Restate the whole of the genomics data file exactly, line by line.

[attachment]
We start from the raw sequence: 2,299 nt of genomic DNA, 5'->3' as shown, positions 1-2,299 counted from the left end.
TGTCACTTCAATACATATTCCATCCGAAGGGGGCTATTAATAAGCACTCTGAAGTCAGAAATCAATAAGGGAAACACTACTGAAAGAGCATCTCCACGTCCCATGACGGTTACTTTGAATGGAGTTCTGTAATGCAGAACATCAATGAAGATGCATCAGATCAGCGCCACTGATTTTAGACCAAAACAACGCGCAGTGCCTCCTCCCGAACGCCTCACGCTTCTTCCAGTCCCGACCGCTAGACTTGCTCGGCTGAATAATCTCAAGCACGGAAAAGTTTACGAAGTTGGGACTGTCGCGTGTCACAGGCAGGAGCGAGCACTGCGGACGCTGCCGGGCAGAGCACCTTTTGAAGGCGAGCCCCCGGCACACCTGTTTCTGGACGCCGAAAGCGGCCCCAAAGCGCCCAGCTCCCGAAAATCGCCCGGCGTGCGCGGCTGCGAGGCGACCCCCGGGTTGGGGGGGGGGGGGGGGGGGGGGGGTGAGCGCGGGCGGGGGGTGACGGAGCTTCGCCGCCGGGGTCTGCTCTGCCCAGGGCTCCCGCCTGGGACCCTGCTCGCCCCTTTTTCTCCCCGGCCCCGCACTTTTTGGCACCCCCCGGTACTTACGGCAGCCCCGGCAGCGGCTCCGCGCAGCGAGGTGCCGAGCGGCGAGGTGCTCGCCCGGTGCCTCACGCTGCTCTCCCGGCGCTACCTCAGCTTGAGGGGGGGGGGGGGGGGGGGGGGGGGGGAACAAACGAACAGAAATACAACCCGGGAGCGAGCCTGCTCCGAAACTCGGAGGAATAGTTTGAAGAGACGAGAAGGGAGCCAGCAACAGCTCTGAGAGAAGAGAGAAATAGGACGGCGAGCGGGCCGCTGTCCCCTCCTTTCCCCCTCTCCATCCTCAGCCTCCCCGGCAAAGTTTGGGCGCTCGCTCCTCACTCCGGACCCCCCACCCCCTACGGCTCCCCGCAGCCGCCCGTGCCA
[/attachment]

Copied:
We start from the raw sequence: 2,299 nt of genomic DNA, 5'->3' as shown, positions 1-2,299 counted from the left end.
TGTCACTTCAATACATATTCCATCCGAAGGGGGCTATTAATAAGCACTCTGAAGTCAGAAATCAATAAGGGAAACACTACTGAAAGAGCATCTCCACGTCCCATGACGGTTACTTTGAATGGAGTTCTGTAATGCAGAACATCAATGAAGATGCATCAGATCAGCGCCACTGATTTTAGACCAAAACAACGCGCAGTGCCTCCTCCCGAACGCCTCACGCTTCTTCCAGTCCCGACCGCTAGACTTGCTCGGCTGAATAATCTCAAGCACGGAAAAGTTTACGAAGTTGGGACTGTCGCGTGTCACAGGCAGGAGCGAGCACTGCGGACGCTGCCGGGCAGAGCACCTTTTGAAGGCGAGCCCCCGGCACACCTGTTTCTGGACGCCGAAAGCGGCCCCAAAGCGCCCAGCTCCCGAAAATCGCCCGGCGTGCGCGGCTGCGAGGCGACCCCCGGGTTGGGGGGGGGGGGGGGGGGGGGGGGTGAGCGCGGGCGGGGGGTGACGGAGCTTCGCCGCCGGGGTCTGCTCTGCCCAGGGCTCCCGCCTGGGACCCTGCTCGCCCCTTTTTCTCCCCGGCCCCGCACTTTTTGGCACCCCCCGGTACTTACGGCAGCCCCGGCAGCGGCTCCGCGCAGCGAGGTGCCGAGCGGCGAGGTGCTCGCCCGGTGCCTCACGCTGCTCTCCCGGCGCTACCTCAGCTTGAGGGGGGGGGGGGGGGGGGGGGGGGGGGAACAAACGAACAGAAATACAACCCGGGAGCGAGCCTGCTCCGAAACTCGGAGGAATAGTTTGAAGAGACGAGAAGGGAGCCAGCAACAGCTCTGAGAGAAGAGAGAAATAGGACGGCGAGCGGGCCGCTGTCCCCTCCTTTCCCCCTCTCCATCCTCAGCCTCCCCGGCAAAGTTTGGGCGCTCGCTCCTCACTCCGGACCCCCCACCCCCTACGGCTCCCCGCAGCCGCCCGTGCCA